Zidane: A 21st Century Portrait (PG)
Time Out says
Tue Sep 26 2006Be warned: this is not a conventional film about football. There will be no testimonials from former colleagues or gushings from besotted fans. There will be no mentions of worthy charitable works or side pieces on a famous spouse’s fashion choices. ‘Zidane’ is an experiment in documentary narrative that takes one football match – Real Madrid against Villarreal on April 23 2005 – and one footballer – Zinédine Zidane de la head-butt – as its canvas. As a film, it’s not the wonderfully sublime experience that some critics at Cannes claimed it to be, but as an out-there, arty exercise in worshipful deconstruction, it is fascinating, slickly compiled and offers moments of beauty, reflection, amusement and intelligence.
Douglas Gordon and Philippe Parreno are artists who have incorporated cinema into their work before: Gordon slowed down Hitchcock’s ‘Psycho’ to two frames per second for his video piece, ‘24 Hour Psycho’, while Parreno’s ‘No More Reality’ featured snatches of ‘Gremlins’ and ‘Twin Peaks’. Here, the pair play further tricks with screen conventions by tracking Zidane for the entire length of a football match via 17 cameras placed around a football stadium. What we witness is not a football match as usual but Zidane during a football match, sweating, snorting, staring and, occasionally, putting foot to ball. It’s hero worship in which every glance and tip-toe matters.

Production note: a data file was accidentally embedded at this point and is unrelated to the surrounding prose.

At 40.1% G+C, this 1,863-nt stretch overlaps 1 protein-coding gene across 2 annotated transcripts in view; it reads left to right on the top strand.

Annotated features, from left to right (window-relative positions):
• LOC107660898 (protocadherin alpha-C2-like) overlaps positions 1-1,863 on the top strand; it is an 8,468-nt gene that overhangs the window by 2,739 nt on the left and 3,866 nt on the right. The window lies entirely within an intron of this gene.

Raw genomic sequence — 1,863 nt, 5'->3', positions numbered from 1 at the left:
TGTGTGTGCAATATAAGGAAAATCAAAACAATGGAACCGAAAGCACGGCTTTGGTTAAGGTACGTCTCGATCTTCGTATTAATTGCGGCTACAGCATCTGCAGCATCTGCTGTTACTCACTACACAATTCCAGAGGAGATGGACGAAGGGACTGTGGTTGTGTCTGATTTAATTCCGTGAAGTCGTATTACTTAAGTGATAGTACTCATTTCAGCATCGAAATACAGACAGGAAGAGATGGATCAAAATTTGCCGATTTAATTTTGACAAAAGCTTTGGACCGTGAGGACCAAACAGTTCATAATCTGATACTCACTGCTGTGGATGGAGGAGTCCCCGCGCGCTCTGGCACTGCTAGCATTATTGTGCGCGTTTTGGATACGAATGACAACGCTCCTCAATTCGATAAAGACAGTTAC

Most remarkable is the sound design. Mogwai’s dreamy music, deftly edited, lifts the film out of the world of sports and makes it personal to Zidane. The soundtrack, meanwhile, flits between this music and the roar of the crowd, between the private and the public. For all its strengths, ‘Zidane’ probably belongs in the gallery, not the cinema, and doesn’t beg its argument strongly enough for those who don’t care for football. It mesmerises yet it also bores. It’s a fascinating experiment and a frustrating film.
Author: Dave Calhoun